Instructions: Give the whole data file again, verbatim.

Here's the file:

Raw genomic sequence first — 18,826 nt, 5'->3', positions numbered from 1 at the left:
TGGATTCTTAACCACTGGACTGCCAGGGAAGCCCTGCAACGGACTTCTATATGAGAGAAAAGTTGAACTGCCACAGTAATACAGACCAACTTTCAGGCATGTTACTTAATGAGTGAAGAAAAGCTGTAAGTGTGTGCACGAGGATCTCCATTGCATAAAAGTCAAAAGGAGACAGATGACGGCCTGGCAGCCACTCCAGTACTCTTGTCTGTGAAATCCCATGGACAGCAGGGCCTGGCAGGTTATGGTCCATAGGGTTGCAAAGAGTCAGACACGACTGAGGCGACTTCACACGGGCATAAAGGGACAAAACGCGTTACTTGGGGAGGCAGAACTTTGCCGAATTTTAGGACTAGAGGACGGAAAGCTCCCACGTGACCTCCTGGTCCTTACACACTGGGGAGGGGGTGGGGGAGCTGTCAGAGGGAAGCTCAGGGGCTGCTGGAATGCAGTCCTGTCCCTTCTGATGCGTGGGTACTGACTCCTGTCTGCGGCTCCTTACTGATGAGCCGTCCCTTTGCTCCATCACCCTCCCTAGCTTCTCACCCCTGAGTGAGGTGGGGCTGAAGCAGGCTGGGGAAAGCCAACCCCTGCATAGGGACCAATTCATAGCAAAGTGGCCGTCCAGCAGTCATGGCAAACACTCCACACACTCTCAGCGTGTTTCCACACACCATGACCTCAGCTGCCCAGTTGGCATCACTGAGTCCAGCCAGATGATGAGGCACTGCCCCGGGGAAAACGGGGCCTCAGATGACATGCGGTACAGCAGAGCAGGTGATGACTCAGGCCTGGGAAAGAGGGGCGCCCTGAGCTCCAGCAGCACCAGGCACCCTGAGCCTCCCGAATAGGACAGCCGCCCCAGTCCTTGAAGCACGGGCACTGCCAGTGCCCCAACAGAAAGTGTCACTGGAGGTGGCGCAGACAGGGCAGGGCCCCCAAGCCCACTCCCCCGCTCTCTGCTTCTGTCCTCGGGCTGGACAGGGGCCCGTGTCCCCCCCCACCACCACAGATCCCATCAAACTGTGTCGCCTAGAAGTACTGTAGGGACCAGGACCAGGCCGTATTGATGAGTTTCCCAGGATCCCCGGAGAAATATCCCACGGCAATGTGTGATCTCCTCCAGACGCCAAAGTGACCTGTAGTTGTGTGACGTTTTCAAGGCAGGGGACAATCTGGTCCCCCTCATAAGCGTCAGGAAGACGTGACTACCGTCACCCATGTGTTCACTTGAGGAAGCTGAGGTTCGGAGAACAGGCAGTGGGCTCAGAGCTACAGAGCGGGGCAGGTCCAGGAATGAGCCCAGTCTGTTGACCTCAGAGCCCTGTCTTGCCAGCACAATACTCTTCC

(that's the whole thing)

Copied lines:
Raw genomic sequence first — 18,826 nt, 5'->3', positions numbered from 1 at the left:
TGGATTCTTAACCACTGGACTGCCAGGGAAGCCCTGCAACGGACTTCTATATGAGAGAAAAGTTGAACTGCCACAGTAATACAGACCAACTTTCAGGCATGTTACTTAATGAGTGAAGAAAAGCTGTAAGTGTGTGCACGAGGATCTCCATTGCATAAAAGTCAAAAGGAGACAGATGACGGCCTGGCAGCCACTCCAGTACTCTTGTCTGTGAAATCCCATGGACAGCAGGGCCTGGCAGGTTATGGTCCATAGGGTTGCAAAGAGTCAGACACGACTGAGGCGACTTCACACGGGCATAAAGGGACAAAACGCGTTACTTGGGGAGGCAGAACTTTGCCGAATTTTAGGACTAGAGGACGGAAAGCTCCCACGTGACCTCCTGGTCCTTACACACTGGGGAGGGGGTGGGGGAGCTGTCAGAGGGAAGCTCAGGGGCTGCTGGAATGCAGTCCTGTCCCTTCTGATGCGTGGGTACTGACTCCTGTCTGCGGCTCCTTACTGATGAGCCGTCCCTTTGCTCCATCACCCTCCCTAGCTTCTCACCCCTGAGTGAGGTGGGGCTGAAGCAGGCTGGGGAAAGCCAACCCCTGCATAGGGACCAATTCATAGCAAAGTGGCCGTCCAGCAGTCATGGCAAACACTCCACACACTCTCAGCGTGTTTCCACACACCATGACCTCAGCTGCCCAGTTGGCATCACTGAGTCCAGCCAGATGATGAGGCACTGCCCCGGGGAAAACGGGGCCTCAGATGACATGCGGTACAGCAGAGCAGGTGATGACTCAGGCCTGGGAAAGAGGGGCGCCCTGAGCTCCAGCAGCACCAGGCACCCTGAGCCTCCCGAATAGGACAGCCGCCCCAGTCCTTGAAGCACGGGCACTGCCAGTGCCCCAACAGAAAGTGTCACTGGAGGTGGCGCAGACAGGGCAGGGCCCCCAAGCCCACTCCCCCGCTCTCTGCTTCTGTCCTCGGGCTGGACAGGGGCCCGTGTCCCCCCCCACCACCACAGATCCCATCAAACTGTGTCGCCTAGAAGTACTGTAGGGACCAGGACCAGGCCGTATTGATGAGTTTCCCAGGATCCCCGGAGAAATATCCCACGGCAATGTGTGATCTCCTCCAGACGCCAAAGTGACCTGTAGTTGTGTGACGTTTTCAAGGCAGGGGACAATCTGGTCCCCCTCATAAGCGTCAGGAAGACGTGACTACCGTCACCCATGTGTTCACTTGAGGAAGCTGAGGTTCGGAGAACAGGCAGTGGGCTCAGAGCTACAGAGCGGGGCAGGTCCAGGAATGAGCCCAGTCTGTTGACCTCAGAGCCCTGTCTTGCCAGCACAATACTCTTCC